UBC Theses and Dissertations
Mechanics and energetics of rorqual lunge feeding Goldbogen, Jeremy Arthur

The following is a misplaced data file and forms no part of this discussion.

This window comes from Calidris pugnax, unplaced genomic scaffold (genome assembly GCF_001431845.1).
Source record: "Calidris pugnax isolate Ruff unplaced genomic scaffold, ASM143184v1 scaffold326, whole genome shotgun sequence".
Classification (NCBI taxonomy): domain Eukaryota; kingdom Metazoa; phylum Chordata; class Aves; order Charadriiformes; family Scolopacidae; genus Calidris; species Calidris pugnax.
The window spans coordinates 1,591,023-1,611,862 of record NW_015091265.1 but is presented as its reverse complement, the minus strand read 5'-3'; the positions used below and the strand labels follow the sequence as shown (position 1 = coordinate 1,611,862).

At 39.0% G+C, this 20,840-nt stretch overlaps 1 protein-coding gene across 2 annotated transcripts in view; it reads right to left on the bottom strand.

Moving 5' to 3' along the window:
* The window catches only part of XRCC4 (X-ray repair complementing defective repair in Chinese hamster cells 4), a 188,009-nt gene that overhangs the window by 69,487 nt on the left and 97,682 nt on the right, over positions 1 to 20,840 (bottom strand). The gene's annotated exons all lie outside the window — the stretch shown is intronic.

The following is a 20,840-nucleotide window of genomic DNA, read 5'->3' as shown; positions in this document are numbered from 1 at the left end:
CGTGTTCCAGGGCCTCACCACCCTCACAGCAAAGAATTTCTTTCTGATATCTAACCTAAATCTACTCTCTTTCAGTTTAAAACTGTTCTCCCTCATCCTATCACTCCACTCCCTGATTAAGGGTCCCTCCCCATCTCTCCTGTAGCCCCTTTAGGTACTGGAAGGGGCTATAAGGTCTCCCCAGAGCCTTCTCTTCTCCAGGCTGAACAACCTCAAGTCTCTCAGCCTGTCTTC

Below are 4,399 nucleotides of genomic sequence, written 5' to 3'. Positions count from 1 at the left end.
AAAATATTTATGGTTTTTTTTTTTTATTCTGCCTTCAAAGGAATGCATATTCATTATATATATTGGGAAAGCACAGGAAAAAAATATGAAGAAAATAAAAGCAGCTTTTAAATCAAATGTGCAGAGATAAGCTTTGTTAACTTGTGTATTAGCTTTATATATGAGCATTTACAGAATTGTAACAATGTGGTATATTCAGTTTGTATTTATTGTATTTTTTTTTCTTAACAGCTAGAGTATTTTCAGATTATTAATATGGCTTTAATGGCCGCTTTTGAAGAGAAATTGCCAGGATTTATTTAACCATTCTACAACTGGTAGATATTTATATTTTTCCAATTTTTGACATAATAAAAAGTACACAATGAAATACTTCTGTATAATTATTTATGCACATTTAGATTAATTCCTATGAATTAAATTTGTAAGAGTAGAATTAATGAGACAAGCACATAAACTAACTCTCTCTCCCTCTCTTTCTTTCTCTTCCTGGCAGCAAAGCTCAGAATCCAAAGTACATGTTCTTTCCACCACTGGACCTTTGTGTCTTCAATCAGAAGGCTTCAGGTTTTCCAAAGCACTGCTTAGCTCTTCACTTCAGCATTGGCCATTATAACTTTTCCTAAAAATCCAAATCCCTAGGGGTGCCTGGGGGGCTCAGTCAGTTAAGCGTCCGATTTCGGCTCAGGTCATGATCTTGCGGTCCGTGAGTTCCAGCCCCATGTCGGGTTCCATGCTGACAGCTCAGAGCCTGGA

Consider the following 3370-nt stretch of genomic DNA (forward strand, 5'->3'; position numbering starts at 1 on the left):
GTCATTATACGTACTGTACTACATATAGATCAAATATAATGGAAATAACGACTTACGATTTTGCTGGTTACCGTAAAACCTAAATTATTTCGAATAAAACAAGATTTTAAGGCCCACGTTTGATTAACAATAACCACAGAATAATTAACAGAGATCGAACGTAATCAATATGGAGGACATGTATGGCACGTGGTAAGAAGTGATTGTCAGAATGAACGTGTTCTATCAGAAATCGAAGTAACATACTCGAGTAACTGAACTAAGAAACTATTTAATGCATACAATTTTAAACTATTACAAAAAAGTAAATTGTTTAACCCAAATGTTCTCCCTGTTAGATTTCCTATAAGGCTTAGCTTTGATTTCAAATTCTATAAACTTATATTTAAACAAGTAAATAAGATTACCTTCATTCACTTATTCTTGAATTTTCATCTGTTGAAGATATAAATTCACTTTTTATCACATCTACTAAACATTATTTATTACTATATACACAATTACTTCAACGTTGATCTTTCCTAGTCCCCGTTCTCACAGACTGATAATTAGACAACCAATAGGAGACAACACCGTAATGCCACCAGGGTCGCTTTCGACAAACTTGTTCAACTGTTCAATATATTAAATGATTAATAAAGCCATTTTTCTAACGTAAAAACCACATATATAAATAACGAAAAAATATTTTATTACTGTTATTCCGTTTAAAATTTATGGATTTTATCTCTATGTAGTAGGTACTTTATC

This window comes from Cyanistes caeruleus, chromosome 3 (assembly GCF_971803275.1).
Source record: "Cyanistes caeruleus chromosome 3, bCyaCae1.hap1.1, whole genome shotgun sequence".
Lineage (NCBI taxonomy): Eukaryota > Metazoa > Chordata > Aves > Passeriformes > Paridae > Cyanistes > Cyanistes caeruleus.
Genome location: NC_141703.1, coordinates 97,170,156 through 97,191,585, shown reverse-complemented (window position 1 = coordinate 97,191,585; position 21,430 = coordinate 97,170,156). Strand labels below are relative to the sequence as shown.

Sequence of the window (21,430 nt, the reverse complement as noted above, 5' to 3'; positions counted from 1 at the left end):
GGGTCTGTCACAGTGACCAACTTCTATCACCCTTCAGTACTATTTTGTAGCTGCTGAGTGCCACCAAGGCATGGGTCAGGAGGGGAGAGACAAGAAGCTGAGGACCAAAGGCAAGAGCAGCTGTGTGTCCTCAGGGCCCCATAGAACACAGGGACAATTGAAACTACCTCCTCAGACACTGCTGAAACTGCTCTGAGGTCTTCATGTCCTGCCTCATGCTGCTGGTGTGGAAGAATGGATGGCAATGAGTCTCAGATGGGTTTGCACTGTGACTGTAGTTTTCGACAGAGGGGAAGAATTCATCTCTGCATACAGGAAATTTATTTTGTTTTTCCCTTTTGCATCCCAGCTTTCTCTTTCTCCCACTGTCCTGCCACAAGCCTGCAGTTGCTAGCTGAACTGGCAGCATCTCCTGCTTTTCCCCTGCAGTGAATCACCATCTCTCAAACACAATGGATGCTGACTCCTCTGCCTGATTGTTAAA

Rorquals whales are among the largest predators on earth, yet little is known about their foraging behavior at depth. These whales obtain their prey by lunge-feeding, an extraordinary biomechanical event where large amounts of water and prey are engulfed and filtered. This process is predicted to entail a high energetic cost that has major consequences for rorqual foraging ecology and efficiency. The present thesis examined the mechanics and energetics of lunge feeding using a combination of experimental and theoretical analyses. Body kinematics and respiratory events during foraging were determined using a digital acoustic tag. Kinematic data were incorporated into a hydrodynamic model of lunge feeding to calculate engulfment drag and volume. Finally, an allometric analysis was used to assess the effects of size and morphology on lunge feeding performance. The tag data demonstrate that rorquals glide to depth, execute several lunges at the bottom of a dive, and ascend to surface via active swimming strokes. Each lunge is marked by a rapid increase and decrease in body speed and a bout of active swimming strokes. During a lunge, a rorqual can engulf a volume of prey-laden water that is larger than its entire body, but at a high energetic cost because the drag, work against drag, and drag coefficient dramatically increase during the lunge. The allometry of rorqual feeding morphology enhances engulfment capacity, but at a higher energetic cost. Longer dives were required to perform more lunges at depth and these extended apneas were followed by an increase in the number of breaths taken after a dive. Maximum dive durations during foraging were approximately half of those for non-feeding whales. At the highest lunge frequencies, respiratory rate was at least threefold higher than that of non-feeding whales that underwent a similar degree of apnea. This thesis provided several lines of evidence that support the concept of high foraging costs in rorquals associated with lunge feeding. Despite this high cost, rorquals are able to sustain some of the largest animal masses that have ever existed, but it may also impose an upper limit on large body size in this lineage.
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